Build a strategic content marketing plan in 5 easy steps
Is yours a typical environmental and engineering services firm, focusing on the delivery of strong client work, recruitment of great people, and investment in technology for the company? If so, it may be that marketing, in particular content marketing, is being neglected.
Or it may be that your content strategy is simply lumped into your overall marketing strategy. Although integration with your firm’s marketing strategy is important, the absence of a carefully developed and documented content strategy can make it difficult to convert content investments into business improvement.
Indeed, in today’s highly competitive and resource-constrained world, a strategic content marketing plan can make all the difference.
Benefits of a strategic content marketing plan
In the past, environmental and engineering consultancies relied on personal referrals and repeat customers to sustain their businesses. Marketing, commonly known as ‘business development’ in the consulting world, was largely about engaging with current and past clients.
In today’s marketing world, however, referrals may not be enough. Content marketing, on the other hand, builds trust. Instead of receiving the transferred trust that comes from a typical referral, your company establishes that trust over time by providing your audience with quality content.
Indeed, with the Internet such an important marketing phenomenon, content marketing is essential for professional service firms. Content marketing involves creating, distributing, and sharing relevant, compelling, and timely content to engage customers, build relationships, and establish authority and thought leadership in your niche market.
Content marketing has proven benefits for any industry. The most often-cited benefits are:
- Generate leads
- Building brand awareness
- Engaging with prospects
Strategic content marketing benefits professional service firms in other ways as well. Your services and products, water and wastewater treatment plants for instance, are big-ticket items with long service lives. A sale depends on connecting with multiple decision makers. Content marketing can help progress leads through this sometimes long, sales funnel.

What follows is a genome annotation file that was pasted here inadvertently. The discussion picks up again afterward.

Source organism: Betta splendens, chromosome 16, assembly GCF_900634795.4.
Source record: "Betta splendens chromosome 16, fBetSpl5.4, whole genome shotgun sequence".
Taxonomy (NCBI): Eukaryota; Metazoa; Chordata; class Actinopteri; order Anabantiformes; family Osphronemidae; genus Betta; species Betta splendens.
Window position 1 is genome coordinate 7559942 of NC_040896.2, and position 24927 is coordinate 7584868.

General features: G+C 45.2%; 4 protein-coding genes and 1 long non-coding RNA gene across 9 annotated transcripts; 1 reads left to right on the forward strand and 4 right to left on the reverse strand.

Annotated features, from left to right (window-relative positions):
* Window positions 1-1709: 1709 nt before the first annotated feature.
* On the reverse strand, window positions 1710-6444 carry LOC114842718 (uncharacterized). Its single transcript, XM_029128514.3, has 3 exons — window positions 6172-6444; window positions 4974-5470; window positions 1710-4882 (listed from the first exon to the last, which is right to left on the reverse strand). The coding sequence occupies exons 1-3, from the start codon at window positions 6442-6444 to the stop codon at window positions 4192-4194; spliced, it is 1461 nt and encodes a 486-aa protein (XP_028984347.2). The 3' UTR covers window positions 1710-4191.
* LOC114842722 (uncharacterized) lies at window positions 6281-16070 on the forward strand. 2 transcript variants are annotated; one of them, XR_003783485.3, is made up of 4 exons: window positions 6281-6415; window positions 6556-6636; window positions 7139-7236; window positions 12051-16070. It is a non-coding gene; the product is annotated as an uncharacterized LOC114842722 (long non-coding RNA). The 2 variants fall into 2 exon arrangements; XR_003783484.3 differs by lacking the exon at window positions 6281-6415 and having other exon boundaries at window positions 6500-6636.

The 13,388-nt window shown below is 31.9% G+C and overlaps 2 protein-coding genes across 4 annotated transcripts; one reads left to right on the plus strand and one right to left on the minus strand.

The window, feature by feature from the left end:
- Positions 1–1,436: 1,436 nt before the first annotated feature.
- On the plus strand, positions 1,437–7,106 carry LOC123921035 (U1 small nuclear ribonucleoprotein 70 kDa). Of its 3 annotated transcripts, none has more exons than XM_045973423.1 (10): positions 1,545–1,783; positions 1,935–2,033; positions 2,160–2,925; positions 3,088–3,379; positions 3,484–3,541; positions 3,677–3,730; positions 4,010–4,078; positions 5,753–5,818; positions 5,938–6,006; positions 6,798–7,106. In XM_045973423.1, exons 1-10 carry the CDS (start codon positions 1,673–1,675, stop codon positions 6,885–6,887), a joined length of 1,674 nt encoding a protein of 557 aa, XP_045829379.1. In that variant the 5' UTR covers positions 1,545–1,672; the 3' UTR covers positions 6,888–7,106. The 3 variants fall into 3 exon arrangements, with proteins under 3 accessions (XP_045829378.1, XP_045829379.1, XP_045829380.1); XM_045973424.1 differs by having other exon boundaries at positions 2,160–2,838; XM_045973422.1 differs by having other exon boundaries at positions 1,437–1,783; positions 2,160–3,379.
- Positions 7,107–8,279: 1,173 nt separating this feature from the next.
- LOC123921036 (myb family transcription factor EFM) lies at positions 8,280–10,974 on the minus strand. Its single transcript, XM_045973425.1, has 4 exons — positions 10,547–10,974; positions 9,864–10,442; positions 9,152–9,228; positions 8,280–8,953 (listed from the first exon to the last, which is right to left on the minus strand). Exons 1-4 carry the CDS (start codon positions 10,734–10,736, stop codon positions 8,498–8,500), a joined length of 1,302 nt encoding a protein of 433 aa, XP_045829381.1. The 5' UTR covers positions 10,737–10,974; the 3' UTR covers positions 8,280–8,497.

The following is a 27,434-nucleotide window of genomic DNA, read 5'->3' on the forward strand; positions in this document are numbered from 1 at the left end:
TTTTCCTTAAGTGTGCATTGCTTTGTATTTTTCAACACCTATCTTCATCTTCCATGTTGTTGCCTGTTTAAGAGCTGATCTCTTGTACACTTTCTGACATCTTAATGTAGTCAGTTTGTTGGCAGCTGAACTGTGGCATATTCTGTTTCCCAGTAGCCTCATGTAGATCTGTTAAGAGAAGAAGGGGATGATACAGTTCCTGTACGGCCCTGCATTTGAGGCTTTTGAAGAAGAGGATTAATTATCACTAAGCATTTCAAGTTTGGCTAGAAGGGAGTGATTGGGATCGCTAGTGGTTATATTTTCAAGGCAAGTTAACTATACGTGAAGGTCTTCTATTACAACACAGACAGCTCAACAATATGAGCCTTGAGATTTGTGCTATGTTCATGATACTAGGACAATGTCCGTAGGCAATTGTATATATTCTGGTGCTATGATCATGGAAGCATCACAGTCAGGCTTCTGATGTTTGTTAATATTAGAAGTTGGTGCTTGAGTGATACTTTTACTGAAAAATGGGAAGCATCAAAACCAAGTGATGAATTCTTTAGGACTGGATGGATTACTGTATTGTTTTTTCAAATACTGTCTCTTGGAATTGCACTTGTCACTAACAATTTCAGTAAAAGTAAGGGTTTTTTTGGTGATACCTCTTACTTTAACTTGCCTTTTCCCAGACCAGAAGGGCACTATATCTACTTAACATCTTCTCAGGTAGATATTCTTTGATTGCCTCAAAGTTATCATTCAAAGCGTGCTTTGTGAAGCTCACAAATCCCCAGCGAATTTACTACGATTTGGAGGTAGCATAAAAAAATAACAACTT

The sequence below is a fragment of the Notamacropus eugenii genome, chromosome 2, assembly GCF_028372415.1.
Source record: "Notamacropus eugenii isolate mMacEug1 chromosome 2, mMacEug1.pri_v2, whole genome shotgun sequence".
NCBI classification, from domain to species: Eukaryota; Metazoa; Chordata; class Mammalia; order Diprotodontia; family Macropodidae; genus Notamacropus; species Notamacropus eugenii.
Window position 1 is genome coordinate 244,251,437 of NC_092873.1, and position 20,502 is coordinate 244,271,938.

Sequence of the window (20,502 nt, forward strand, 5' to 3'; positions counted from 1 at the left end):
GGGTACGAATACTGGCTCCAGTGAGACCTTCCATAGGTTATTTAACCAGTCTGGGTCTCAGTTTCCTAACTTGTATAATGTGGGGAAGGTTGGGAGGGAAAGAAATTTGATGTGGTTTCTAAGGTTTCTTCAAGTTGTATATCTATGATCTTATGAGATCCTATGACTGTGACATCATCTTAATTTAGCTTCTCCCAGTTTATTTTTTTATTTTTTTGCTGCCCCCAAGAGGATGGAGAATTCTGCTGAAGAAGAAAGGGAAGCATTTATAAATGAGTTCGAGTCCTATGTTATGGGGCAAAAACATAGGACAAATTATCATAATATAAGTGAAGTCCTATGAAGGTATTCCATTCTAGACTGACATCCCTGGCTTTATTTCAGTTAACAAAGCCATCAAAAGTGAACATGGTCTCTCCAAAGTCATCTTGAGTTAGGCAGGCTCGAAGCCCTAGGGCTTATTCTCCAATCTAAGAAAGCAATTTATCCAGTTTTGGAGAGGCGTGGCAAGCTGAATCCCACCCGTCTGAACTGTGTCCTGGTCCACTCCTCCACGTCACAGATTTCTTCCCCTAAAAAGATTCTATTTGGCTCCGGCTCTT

The best way to ensure quality and consistency in your content is to have a plan. A strategic content marketing plan.
A robust content marketing strategy shifts the focus of your content agenda. Rather than a mad dash, it’s a smart, coordinated approach. An approach that delivers consistent business improvement. With a documented strategy, you can deliver quality content consistently.
Features of a strategic content marketing plan
A strategic content marketing plan:
- Identifies goals for content marketing that align with desired business outcomes.
- Describes your audience and how that audience changes through the sales funnel.
- Contains a content calendar that uses topics and tactics to lead your audience where you want them to go.
- Assigns metrics that will allow you to measure the success of your content marketing campaign.
- Schedules regular plan reviews to ensure continued relevance.
If you document your plan it becomes even more powerful. Use it to engage management, the sales team, the entire work force.
This series of posts will take you through how to develop a strategic content marketing plan in 5 steps. The first step is to set goals.
Step 1: Set goals that focus your content marketing
By defining goals for your content everyone on the team understands what each asset is intended to achieve and how it will look when that happens. Setting goals also allows you to measure the success of your content strategy.